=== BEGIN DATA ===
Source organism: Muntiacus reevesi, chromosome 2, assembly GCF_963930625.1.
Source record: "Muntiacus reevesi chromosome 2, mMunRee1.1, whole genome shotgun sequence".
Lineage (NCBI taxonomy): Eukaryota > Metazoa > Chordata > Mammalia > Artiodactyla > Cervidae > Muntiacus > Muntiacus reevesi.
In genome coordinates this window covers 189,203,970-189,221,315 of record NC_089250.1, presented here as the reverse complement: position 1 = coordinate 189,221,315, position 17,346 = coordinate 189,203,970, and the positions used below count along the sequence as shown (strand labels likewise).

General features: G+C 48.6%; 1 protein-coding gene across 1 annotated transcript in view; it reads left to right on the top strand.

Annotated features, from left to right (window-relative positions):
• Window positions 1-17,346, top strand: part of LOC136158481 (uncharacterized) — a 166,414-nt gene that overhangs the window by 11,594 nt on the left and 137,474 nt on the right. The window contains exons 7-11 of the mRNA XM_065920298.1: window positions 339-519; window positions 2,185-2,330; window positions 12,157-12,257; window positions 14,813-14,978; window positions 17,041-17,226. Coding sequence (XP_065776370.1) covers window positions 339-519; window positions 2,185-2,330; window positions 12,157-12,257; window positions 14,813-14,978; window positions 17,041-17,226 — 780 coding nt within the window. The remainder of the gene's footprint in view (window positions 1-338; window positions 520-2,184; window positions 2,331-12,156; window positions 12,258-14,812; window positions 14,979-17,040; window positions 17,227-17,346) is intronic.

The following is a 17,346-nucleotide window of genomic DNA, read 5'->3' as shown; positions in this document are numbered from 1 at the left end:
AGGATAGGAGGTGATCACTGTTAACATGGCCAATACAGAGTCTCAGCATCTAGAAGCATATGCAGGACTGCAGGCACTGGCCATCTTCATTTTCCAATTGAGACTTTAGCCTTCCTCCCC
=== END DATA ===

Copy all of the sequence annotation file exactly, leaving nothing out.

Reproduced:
Source organism: Muntiacus reevesi, chromosome 2, assembly GCF_963930625.1.
Source record: "Muntiacus reevesi chromosome 2, mMunRee1.1, whole genome shotgun sequence".
Lineage (NCBI taxonomy): Eukaryota > Metazoa > Chordata > Mammalia > Artiodactyla > Cervidae > Muntiacus > Muntiacus reevesi.
In genome coordinates this window covers 189,203,970-189,221,315 of record NC_089250.1, presented here as the reverse complement: position 1 = coordinate 189,221,315, position 17,346 = coordinate 189,203,970, and the positions used below count along the sequence as shown (strand labels likewise).

General features: G+C 48.6%; 1 protein-coding gene across 1 annotated transcript in view; it reads left to right on the top strand.

Annotated features, from left to right (window-relative positions):
• Window positions 1-17,346, top strand: part of LOC136158481 (uncharacterized) — a 166,414-nt gene that overhangs the window by 11,594 nt on the left and 137,474 nt on the right. The window contains exons 7-11 of the mRNA XM_065920298.1: window positions 339-519; window positions 2,185-2,330; window positions 12,157-12,257; window positions 14,813-14,978; window positions 17,041-17,226. Coding sequence (XP_065776370.1) covers window positions 339-519; window positions 2,185-2,330; window positions 12,157-12,257; window positions 14,813-14,978; window positions 17,041-17,226 — 780 coding nt within the window. The remainder of the gene's footprint in view (window positions 1-338; window positions 520-2,184; window positions 2,331-12,156; window positions 12,258-14,812; window positions 14,979-17,040; window positions 17,227-17,346) is intronic.

The following is a 17,346-nucleotide window of genomic DNA, read 5'->3' as shown; positions in this document are numbered from 1 at the left end:
AGGATAGGAGGTGATCACTGTTAACATGGCCAATACAGAGTCTCAGCATCTAGAAGCATATGCAGGACTGCAGGCACTGGCCATCTTCATTTTCCAATTGAGACTTTAGCCTTCCTCCCC